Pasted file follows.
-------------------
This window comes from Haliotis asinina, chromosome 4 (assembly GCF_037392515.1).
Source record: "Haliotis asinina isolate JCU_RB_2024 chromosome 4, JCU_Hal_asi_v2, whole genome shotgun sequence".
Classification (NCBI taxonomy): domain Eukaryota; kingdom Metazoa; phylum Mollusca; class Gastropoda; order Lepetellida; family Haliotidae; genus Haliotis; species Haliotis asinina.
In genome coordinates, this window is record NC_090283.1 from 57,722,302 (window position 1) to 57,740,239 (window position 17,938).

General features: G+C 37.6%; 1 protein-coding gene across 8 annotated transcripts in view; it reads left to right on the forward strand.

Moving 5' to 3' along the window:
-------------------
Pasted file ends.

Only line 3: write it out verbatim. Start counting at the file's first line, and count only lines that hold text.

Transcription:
Classification (NCBI taxonomy): domain Eukaryota; kingdom Metazoa; phylum Mollusca; class Gastropoda; order Lepetellida; family Haliotidae; genus Haliotis; species Haliotis asinina.